RV Tips and Tricks

15 Space-Saving Solutions for Small RVs

Small RVs, such as pop-up trailers, teardrop campers, and class B vans, can go many places that larger RVs can’t. However, the downside is that you have to either seriously downsize your possessions, or you have to get creative with how you use space.

We recently started traveling full-time in our class B RV and discovered this ourselves, so we came up with 15 space-saving solutions to keep everything in place. Take a look — you may want to try some of these ideas in your RV.

1. Add pockets to sloped ceilings

Many small RVs, such as class B vans and teardrop campers, have irregularly shaped walls and ceilings. That doesn’t mean that you have to let that space go to waste. A set of large pockets is perfect for storing maps, travel guides, documents, and more.


These pockets are above the driver and passenger seat of our small RV. They store our road maps, guide books, and other things we use often on long drives.

To make your own set of simple and inexpensive pockets, follow these steps:

  1. Get a few screws, washers, and a single piece of durable fabric cut to the size you want.
  2. Fold over the edges of the fabric to make it look finished.
  3. Punch a few holes where you want to screws to go.
  4. Secure the fabric to the ceiling with the screws, being sure to use a washer each time to protect the fabric.

2. Build boxes in wasted space

Looking around your small RV, you may see some empty space that could be put to good use. For us, it was the spot directly behind the chairs in our class B van. A simple box out of cheap planks from a local home improvement store is an instant way to add more storage.


This box stores things we use often or need quick access to, such as cleaning supplies and a fire extinguisher.

Whatever you choose to build, be sure to seal it with paint, stain, or a matte polyurethane coating. This protects the wood from warping or taking on moisture over time. In this case, we put on two coats of a polyurethane-based sealant slightly thinned with mineral spirits.

3. Get seat covers with extra pockets

Many people put on seat covers to protect their seats or to provide extra support for their backs. If you’re going to do that, you might as well buy covers that already have pockets on the back.


Our seat covers store bug spray, a headlamp, a hammock, and handkerchiefs.

Use the pockets to store small items that you use often, such as:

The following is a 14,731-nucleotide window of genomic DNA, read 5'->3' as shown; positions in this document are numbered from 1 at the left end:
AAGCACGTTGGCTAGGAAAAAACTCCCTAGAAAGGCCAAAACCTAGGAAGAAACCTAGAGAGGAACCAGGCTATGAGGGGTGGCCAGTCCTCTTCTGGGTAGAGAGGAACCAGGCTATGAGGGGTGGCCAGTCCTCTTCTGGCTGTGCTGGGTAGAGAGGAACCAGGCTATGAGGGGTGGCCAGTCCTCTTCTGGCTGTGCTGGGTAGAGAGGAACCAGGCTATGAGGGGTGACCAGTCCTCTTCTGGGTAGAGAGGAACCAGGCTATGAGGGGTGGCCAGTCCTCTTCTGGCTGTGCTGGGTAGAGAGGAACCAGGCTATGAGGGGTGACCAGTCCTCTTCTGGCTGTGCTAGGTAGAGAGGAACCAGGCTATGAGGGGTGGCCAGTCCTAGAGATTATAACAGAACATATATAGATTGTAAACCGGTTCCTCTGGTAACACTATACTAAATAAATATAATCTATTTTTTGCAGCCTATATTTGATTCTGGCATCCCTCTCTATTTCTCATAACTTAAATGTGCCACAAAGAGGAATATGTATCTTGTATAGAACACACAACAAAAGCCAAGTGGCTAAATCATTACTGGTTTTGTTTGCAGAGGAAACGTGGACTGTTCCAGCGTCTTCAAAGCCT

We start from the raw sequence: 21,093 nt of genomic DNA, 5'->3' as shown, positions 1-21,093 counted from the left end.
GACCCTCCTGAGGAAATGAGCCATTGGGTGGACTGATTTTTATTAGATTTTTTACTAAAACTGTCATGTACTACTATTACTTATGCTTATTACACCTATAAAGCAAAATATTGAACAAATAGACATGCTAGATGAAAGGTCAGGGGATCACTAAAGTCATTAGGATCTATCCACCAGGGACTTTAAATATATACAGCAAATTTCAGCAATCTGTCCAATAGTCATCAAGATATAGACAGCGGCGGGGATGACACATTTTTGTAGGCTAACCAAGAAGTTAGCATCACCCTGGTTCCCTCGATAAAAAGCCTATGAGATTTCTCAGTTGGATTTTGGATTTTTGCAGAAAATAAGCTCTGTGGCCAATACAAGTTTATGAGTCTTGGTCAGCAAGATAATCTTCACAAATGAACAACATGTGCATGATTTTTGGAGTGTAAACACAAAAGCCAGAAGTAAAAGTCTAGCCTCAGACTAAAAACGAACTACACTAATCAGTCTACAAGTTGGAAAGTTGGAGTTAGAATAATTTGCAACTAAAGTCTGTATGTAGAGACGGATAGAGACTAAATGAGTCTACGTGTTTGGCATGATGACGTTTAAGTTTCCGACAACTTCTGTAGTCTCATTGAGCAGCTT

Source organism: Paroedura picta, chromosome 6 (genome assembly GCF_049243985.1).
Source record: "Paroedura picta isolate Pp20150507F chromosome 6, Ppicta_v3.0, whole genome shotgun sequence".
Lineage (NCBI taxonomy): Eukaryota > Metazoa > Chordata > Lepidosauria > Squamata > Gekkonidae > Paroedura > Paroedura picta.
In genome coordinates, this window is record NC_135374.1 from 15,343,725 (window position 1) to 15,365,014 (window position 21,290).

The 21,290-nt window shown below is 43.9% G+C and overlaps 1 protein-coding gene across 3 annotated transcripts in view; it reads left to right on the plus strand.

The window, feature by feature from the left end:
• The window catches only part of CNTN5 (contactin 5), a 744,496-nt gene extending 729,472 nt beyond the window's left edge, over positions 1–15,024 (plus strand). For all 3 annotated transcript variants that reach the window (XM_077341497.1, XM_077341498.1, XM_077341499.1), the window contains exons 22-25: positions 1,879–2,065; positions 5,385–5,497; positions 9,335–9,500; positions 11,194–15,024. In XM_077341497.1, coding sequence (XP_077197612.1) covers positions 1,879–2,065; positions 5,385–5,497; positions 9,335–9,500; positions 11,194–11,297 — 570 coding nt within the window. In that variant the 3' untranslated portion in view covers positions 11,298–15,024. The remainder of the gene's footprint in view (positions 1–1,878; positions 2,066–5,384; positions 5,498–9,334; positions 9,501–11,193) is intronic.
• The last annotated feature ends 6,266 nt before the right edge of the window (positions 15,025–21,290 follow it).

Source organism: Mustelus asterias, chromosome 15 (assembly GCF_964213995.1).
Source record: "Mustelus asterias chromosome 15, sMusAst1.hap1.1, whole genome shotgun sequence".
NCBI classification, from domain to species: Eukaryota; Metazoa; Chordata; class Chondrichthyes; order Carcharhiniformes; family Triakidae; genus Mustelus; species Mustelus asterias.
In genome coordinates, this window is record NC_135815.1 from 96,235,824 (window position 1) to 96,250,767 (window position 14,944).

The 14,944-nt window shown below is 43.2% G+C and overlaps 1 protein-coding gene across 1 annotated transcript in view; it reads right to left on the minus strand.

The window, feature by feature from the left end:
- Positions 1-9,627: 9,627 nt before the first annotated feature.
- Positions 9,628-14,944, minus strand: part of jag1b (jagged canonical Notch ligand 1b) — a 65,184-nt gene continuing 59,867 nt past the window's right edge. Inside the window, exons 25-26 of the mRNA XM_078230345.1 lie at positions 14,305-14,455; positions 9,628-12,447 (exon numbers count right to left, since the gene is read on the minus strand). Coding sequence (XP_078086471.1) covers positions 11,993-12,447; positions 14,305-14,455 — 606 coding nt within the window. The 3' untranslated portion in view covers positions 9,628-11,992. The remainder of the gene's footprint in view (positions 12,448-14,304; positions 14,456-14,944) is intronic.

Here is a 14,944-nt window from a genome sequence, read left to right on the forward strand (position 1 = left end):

4. Add grommets to rags and store out of sight

If you want the convenience of a mounted paper towel roll but the eco-friendliness of dishrags, then this DIY project is the perfect happy medium.

This is just one of the many ways you can keep your tiny kitchen tidy.


Our dishrags hang on a carabiner that hangs on a hook under the sink. 

Dishrags on their own can create clutter and take up precious space in your drawers. Instead, simply add large grommets to the corner of some rags, then store them all on a single carabiner and hang it on a hook. Use one rag at a time the same way you would a paper towel.

5. Build a spice rack above a window or door

The space above doors might seem too small for anything usable, but it’s exactly the right size for spice jars or other small items.


We put a spice rack above the side door of our class B van. 

This rack was easy enough to make with 1×4 boards. We sealed it with the same polyurethane sealant that we used to build the boxes in #2.

You’ll need access to a table saw in order to make one, but if you don’t feel confident or don’t have the right tools, you could buy a premade wall-mounted spice rack like this one. There are also larger versions that can fit cans or jelly jars.

6. Hang sponges from the tap in your sink

Sponges and scrub brushes left on the counter can make your small kitchen look cluttered, and leaving them in the bottom of the sink makes it difficult for them to dry out. Instead, hang them over the side of the sink.


Our cleaning supplies hang off the soap dispenser in our RV’s sink.

For a quick fix, cut a piece of ribbon and either loop it or pin it to your brush or sponge. Then, hang the loop over the tap or soap dispenser.

If you don’t like the look of the ribbon, you could buy a sink caddy that attaches to the side of the sink using suction cups. It’ll hold a sponge, a bar of soap, and a scrub brush all at once.

7. Put a dustpan on a hook by the door

One of our favorite hacks for cleaning inside an RV is to always clean from top to bottom. The same goes for storing your cleaning supplies. You don’t want to put brooms or other supplies someplace that could leave a mess, but you also want to have them easily on hand for quickly cleaning up.


Our broom and dustpan hang on a hook next to the door and near the floor.

Having a small broom and dustpan always on hand makes it more likely that you’ll sweep out the RV daily. Hanging it on a hook next the floor not only makes it convenient but also keeps any leftover dust in the broom from spreading all over the RV.

8. Add cup hooks for frequently used things

One thing you can never have enough of in an RV are hooks. We have several in our van for jackets, bags, and towels, as you can see on the left in this picture.

Cup hooks, which are even smaller than wall-mounted hooks, are useful for holding small things that you use often.


We added six cup hooks to the bottom of our jar and coffee cup holder.

Cup hooks screw to the bottom of cabinets or other wood services. They’re traditionally used to hold coffee mugs. You can get them in packs of 8-10 at the store or even in a pack of one hundred in assorted sizes.